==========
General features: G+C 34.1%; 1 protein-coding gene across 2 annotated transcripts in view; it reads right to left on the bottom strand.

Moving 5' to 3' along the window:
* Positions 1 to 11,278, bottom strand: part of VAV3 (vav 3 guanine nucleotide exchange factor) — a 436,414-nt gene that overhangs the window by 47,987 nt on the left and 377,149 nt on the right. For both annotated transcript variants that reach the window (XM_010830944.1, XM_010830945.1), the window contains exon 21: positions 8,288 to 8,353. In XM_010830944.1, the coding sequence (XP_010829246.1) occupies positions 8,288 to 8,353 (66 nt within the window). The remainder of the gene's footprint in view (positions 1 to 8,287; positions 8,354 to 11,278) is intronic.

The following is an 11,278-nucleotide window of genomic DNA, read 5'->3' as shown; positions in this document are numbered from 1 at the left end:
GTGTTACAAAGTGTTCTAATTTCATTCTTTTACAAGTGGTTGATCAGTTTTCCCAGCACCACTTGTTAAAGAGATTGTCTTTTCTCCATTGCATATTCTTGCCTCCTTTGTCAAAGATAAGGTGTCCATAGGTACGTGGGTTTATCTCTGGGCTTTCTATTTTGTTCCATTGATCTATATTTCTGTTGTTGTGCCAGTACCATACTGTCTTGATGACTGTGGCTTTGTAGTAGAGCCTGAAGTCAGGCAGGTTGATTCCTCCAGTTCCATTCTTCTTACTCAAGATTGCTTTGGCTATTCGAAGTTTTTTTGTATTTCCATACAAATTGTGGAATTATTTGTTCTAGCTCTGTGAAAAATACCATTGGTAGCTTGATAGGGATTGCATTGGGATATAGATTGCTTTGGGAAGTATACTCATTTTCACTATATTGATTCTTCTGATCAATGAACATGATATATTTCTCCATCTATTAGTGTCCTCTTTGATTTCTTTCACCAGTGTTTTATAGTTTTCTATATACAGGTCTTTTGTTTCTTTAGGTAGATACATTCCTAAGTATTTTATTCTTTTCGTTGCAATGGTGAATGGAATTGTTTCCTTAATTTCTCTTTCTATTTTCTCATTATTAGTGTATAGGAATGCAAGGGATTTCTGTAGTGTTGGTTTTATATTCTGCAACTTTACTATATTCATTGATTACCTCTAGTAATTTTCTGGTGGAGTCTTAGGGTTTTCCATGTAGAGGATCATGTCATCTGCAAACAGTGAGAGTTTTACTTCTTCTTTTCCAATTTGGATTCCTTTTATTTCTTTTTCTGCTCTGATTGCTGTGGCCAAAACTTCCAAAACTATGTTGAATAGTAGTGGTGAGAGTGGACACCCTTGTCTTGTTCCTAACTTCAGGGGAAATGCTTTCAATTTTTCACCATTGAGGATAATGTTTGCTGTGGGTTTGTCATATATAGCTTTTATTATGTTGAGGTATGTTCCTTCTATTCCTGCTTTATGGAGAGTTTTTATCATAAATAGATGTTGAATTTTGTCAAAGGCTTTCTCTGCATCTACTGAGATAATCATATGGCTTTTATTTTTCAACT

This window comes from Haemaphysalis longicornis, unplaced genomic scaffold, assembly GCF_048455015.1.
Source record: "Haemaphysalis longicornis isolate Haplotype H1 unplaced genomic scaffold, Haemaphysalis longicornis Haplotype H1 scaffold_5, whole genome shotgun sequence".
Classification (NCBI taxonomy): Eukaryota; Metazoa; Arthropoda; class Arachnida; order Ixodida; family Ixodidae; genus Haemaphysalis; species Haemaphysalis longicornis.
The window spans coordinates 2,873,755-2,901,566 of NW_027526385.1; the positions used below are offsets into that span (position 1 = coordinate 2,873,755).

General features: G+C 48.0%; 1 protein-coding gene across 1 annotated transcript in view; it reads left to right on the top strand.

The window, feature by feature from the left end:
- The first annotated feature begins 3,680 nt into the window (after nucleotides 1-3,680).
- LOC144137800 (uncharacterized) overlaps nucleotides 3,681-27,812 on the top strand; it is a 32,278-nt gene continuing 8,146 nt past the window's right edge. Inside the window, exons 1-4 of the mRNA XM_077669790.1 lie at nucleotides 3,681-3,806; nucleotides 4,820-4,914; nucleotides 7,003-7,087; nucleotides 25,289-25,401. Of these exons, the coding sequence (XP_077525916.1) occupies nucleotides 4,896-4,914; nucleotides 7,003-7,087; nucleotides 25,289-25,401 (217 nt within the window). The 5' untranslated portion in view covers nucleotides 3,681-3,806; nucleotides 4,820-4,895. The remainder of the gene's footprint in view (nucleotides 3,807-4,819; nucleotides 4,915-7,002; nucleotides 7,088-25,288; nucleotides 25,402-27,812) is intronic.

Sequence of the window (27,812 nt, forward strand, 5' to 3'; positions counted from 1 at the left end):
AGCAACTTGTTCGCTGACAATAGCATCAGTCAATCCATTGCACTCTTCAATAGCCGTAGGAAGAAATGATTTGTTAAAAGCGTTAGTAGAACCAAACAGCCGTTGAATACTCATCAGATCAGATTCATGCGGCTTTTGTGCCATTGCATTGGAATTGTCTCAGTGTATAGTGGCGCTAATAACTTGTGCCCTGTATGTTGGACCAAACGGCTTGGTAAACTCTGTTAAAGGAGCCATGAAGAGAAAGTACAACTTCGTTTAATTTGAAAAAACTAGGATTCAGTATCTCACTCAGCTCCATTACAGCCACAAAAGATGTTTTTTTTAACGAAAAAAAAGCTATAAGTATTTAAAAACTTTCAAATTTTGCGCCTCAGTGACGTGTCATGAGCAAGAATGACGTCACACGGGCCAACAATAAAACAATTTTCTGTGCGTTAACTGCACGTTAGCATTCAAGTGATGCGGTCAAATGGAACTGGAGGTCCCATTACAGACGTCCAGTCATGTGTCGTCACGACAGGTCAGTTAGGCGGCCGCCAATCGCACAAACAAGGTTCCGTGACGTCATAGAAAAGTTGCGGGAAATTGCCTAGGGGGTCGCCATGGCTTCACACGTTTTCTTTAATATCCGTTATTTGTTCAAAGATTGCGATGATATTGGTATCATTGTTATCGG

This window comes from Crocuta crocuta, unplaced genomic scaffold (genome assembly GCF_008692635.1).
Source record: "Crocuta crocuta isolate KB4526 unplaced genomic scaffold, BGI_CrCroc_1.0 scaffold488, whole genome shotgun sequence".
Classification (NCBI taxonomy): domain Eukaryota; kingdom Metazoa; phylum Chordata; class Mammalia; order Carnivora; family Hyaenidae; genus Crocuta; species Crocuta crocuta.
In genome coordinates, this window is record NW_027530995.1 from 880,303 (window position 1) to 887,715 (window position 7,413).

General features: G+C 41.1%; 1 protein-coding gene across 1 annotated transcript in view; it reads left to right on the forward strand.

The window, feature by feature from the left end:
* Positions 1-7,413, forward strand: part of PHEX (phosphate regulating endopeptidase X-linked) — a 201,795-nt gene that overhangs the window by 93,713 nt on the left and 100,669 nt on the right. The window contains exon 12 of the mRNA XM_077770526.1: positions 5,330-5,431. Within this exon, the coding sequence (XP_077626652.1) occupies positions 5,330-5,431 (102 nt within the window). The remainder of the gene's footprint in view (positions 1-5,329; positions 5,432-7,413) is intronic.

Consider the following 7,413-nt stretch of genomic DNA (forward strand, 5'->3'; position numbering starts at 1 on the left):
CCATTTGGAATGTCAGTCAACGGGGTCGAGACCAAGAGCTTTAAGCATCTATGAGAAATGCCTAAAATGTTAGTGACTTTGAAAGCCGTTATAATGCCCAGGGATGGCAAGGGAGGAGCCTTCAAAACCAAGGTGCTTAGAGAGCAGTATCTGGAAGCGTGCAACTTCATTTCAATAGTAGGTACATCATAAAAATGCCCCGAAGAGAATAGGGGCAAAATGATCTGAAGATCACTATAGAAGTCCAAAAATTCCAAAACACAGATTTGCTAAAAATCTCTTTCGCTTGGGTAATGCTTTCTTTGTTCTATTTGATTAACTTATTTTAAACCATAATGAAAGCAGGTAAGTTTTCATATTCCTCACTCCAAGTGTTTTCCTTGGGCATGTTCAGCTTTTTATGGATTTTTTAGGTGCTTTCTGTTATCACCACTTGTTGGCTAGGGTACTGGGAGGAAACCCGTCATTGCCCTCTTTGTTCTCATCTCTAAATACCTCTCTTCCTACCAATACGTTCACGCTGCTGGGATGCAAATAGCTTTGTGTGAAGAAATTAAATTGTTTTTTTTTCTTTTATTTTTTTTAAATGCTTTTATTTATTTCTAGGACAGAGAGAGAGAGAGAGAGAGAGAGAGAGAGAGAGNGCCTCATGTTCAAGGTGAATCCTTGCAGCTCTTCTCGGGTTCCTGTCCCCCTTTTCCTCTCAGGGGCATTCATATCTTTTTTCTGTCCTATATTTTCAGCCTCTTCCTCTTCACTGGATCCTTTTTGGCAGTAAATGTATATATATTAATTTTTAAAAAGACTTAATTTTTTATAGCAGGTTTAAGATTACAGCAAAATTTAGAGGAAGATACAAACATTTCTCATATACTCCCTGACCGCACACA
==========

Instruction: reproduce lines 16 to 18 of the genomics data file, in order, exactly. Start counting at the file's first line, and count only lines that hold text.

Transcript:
This window comes from Crocuta crocuta, unplaced genomic scaffold (genome assembly GCF_008692635.1).
Source record: "Crocuta crocuta isolate KB4526 unplaced genomic scaffold, BGI_CrCroc_1.0 scaffold488, whole genome shotgun sequence".
Classification (NCBI taxonomy): domain Eukaryota; kingdom Metazoa; phylum Chordata; class Mammalia; order Carnivora; family Hyaenidae; genus Crocuta; species Crocuta crocuta.